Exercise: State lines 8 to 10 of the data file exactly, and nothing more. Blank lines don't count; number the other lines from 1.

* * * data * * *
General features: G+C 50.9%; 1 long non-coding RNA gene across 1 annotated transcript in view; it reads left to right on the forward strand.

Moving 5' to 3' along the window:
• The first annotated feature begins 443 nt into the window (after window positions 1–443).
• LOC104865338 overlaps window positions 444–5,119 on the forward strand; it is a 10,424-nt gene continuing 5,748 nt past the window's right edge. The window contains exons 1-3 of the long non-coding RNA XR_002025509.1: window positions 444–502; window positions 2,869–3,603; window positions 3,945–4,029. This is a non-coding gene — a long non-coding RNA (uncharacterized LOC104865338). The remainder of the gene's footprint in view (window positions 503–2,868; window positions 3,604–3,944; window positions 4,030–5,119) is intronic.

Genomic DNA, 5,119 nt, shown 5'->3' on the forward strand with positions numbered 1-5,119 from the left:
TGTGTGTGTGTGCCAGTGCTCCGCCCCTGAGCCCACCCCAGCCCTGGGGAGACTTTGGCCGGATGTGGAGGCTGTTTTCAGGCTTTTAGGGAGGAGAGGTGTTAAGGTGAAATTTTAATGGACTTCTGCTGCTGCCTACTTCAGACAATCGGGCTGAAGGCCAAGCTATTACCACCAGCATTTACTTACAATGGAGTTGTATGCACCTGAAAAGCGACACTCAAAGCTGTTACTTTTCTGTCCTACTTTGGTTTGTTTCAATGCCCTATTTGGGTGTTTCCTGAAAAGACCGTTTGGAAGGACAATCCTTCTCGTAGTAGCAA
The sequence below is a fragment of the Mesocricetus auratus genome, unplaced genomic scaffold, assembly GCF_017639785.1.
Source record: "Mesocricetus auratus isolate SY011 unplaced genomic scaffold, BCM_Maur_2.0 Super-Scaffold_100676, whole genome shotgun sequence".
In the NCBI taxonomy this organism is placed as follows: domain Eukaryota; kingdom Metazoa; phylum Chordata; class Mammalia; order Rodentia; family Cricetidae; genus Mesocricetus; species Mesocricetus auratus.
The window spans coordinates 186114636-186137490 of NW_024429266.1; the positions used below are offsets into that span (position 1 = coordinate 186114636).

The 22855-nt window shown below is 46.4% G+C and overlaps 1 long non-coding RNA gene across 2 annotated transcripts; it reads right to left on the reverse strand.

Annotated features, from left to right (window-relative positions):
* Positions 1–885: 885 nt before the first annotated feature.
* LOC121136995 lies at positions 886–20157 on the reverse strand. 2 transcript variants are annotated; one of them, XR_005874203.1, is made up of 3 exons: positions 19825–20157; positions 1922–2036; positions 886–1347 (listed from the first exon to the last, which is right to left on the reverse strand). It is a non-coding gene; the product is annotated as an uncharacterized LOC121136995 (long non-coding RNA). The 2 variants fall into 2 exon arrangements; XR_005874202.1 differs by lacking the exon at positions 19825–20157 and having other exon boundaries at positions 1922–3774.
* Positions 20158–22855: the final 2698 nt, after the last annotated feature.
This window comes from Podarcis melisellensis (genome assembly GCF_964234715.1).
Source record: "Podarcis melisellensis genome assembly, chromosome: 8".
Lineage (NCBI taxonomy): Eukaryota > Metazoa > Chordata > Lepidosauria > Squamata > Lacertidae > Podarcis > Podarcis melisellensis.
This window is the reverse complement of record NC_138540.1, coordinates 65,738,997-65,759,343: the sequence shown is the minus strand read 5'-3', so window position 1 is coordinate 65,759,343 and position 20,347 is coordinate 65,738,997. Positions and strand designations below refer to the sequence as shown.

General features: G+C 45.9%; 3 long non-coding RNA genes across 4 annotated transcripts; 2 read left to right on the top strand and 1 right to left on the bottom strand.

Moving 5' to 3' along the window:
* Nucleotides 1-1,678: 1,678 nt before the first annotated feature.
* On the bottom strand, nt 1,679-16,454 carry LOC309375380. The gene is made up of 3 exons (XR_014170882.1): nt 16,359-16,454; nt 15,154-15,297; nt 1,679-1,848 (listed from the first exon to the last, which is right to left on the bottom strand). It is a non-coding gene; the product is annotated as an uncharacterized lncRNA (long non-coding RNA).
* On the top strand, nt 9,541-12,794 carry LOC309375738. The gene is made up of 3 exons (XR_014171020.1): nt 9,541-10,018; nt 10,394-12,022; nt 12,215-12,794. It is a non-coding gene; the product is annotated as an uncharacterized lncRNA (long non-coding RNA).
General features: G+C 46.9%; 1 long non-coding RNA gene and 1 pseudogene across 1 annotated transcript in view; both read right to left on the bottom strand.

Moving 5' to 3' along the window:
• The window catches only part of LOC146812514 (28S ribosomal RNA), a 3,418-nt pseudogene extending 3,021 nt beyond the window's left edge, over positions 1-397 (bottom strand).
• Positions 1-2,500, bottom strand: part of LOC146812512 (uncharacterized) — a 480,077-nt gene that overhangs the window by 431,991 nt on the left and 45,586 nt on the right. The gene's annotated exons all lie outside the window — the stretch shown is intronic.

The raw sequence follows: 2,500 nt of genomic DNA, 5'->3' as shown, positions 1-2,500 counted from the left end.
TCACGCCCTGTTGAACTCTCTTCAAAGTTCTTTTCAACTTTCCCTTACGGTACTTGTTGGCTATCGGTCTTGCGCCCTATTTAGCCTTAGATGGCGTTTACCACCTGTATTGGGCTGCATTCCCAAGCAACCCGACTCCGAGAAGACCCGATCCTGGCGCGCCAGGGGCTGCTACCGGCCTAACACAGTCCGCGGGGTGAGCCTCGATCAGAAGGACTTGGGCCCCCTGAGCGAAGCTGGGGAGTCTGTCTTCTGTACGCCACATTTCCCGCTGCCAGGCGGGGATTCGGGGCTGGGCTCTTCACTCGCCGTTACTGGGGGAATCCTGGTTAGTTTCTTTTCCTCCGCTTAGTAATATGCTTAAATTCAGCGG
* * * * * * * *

Source record: "Mesocricetus auratus isolate SY011 unplaced genomic scaffold, BCM_Maur_2.0 Super-Scaffold_100676, whole genome shotgun sequence".
In the NCBI taxonomy this organism is placed as follows: domain Eukaryota; kingdom Metazoa; phylum Chordata; class Mammalia; order Rodentia; family Cricetidae; genus Mesocricetus; species Mesocricetus auratus.
The window spans coordinates 186114636-186137490 of NW_024429266.1; the positions used below are offsets into that span (position 1 = coordinate 186114636).